§ 3. Anquetil du Perron and his Discovery of the Zend
Avesta. Anquetil du Perron, born at Paris in 1731, devoted himself early to the study of Oriental literature. He mastered the Hebrew, Arabic, and Persian languages, and by his ardor in these studies attracted the ention of Oriental scholars. Meeting one day in the Royal Library with a fragment of the Zend Avesta, he was seized with the desire of visiting India, to recover the lost books of Zoroaster, “and to learn the Zend language in which they were written, and also the Sanskrit, so as to be able to read the manuscripts in the Bibliothèque du Roi, which no one in Paris understood.” * His friends endeavored to procure him a situation in an expedition just about to sail; but their efforts not succeeding, Du Perron enlisted as a private soldier, telling no one of his intention till the day before setting out, lest he should be prevented from going. He then sent for his brother and took leave of him with many tears, resisting all the efforts made to dissuade him from his purpose. His baggage consisted of a little linen, a Hebrew Bible, a case of mathematical instruments, and the works of Montaigne and Charron. A ten days' march, with other recruits, through wet and cold, brought him to the port from whence the expedition was to sail. Here he found that the government, struck with his extraordinary zeal for science, had directed that he should have his discharge and a small salary of five hundred livres. The East India Company (French) gave him a passage gratis, and he set sail for India, February 7, 1755, being then twenty-four years old. The first two years in
Ang. du Perron, Zend Avesta ; Disc. Prélim., D. th
India were almost lost to him for purposes of science, on account of his sicknesses, travels, and the state of the country disturbed by war between England and France.* He travelled afoot and on horseback over a great part of Hindostan, saw the worship of Juggernaut and the monumental caves of Ellora, and, in 1759, arrived at Surat, where was the Pârsi community from which he hoped for help in obtaining the object of his pursuit. By perseverance and patience he succeeded in persuading the Destours, or priests, of these fire-worshippers, to teach him the Zend language and to furnish him with manuscripts of the Avesta. With one hundred and eighty valuable manuscripts he returned to Europe, and published, in 1771, his great work, — the Avesta translated into French, with notes and dissertations. He lived through the French Revolution, shut up with his books, and immersed in his Oriental studies, and died, after a life of continued labor, in 1805. Immense erudition and indomitable industry were joined in Anquetil du Perron to a pure love of truth and an excellent heart.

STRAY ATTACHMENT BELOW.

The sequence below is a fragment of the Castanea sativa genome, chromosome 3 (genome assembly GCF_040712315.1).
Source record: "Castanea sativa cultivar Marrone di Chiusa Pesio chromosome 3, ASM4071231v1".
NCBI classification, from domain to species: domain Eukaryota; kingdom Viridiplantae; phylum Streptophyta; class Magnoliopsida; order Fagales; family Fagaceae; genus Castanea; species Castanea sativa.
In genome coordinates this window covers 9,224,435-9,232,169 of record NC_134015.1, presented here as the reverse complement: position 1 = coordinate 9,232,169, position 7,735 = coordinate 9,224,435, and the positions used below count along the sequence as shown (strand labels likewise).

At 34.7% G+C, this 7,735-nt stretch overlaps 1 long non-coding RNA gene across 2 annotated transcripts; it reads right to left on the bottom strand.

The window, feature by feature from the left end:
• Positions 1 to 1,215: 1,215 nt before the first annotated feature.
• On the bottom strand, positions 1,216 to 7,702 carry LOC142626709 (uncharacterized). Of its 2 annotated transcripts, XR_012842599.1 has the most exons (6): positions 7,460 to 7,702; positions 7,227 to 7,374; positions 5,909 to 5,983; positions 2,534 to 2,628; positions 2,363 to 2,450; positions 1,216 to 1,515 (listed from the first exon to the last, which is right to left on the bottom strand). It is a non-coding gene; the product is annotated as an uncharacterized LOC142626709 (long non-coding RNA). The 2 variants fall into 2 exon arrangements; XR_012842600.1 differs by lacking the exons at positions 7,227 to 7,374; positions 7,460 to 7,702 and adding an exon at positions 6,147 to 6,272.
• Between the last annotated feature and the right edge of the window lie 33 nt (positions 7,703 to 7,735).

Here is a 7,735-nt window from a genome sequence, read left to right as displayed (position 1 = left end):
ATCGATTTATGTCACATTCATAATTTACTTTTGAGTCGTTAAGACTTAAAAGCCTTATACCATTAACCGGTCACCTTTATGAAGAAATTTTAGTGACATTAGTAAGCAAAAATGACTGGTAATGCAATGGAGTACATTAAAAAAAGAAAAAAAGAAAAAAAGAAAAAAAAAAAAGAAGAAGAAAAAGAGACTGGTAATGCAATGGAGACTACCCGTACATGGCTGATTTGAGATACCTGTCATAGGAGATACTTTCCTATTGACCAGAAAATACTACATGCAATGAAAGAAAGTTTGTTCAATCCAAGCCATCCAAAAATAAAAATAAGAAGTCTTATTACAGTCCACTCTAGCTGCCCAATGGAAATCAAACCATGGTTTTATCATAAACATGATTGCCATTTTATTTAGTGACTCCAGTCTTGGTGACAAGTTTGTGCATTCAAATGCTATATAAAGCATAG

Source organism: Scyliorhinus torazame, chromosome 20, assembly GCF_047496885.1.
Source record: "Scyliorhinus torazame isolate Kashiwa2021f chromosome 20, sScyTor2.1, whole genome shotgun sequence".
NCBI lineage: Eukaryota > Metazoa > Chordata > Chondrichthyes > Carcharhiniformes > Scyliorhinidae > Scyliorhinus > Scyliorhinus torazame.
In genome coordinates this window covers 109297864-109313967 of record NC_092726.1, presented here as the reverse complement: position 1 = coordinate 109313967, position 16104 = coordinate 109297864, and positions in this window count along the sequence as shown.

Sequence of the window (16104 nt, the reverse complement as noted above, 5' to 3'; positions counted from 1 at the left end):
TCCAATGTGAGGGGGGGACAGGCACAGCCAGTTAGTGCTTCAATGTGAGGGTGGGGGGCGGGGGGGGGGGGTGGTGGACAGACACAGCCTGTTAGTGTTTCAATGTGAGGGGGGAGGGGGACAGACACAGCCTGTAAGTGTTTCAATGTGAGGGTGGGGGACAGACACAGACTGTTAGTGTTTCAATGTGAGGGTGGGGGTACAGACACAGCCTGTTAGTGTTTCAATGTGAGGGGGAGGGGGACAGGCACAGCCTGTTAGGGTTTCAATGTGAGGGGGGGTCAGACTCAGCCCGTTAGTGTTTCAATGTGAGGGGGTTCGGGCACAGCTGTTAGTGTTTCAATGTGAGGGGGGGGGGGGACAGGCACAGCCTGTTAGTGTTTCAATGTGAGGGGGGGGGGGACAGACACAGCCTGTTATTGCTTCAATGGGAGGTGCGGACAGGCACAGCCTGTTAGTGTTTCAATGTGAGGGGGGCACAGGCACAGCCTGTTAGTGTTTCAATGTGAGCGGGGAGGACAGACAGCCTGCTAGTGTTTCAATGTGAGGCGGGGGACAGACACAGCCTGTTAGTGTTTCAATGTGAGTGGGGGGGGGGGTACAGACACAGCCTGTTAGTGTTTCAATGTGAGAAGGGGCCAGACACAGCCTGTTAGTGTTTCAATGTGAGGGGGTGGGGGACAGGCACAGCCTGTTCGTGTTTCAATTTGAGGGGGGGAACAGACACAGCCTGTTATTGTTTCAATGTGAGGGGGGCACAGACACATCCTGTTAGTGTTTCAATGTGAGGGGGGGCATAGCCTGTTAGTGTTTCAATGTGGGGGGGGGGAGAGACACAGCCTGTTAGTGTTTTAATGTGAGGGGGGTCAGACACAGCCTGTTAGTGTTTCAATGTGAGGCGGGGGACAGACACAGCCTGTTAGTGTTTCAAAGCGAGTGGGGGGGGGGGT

For many years after the publication of the Avesta its genuineness and authenticity were a matter of dispute among the learned men of Europe ; Sir William Jones especially denying it to be an ancient work, or the production of Zoroaster. But almost all modern writers of eminence now admit both. Already in 1826 Heeren said that these books had "stood the fiery ordeal of criticism." "Few remains of antiquity,” he remarks,“ have undergone such attentive examination as the books of the Zend Avesta. This criticism has turned out to their advantage; the genuineness of the principal compositions, especially of the Vendidad and Izeschne (Yaçna), has been demonstrated ; and we may consider as completely ascertained all that regards the rank of each book of the Zend Avesta."
* At the time Anquetil du Perron was thus laboring in the cause of sci. ence in India, two other men were in the same region devoting themselves with equal ardor to very different objects. Clive was laying the foundations of the British dominion in India ; Schwartz was giving himself up to a life of toil in preaching the Gospel to the Hindoos. How little would these three men have sympathized with each other, or appreciated each other's work! And yet how important to the progress of humanity was that of each !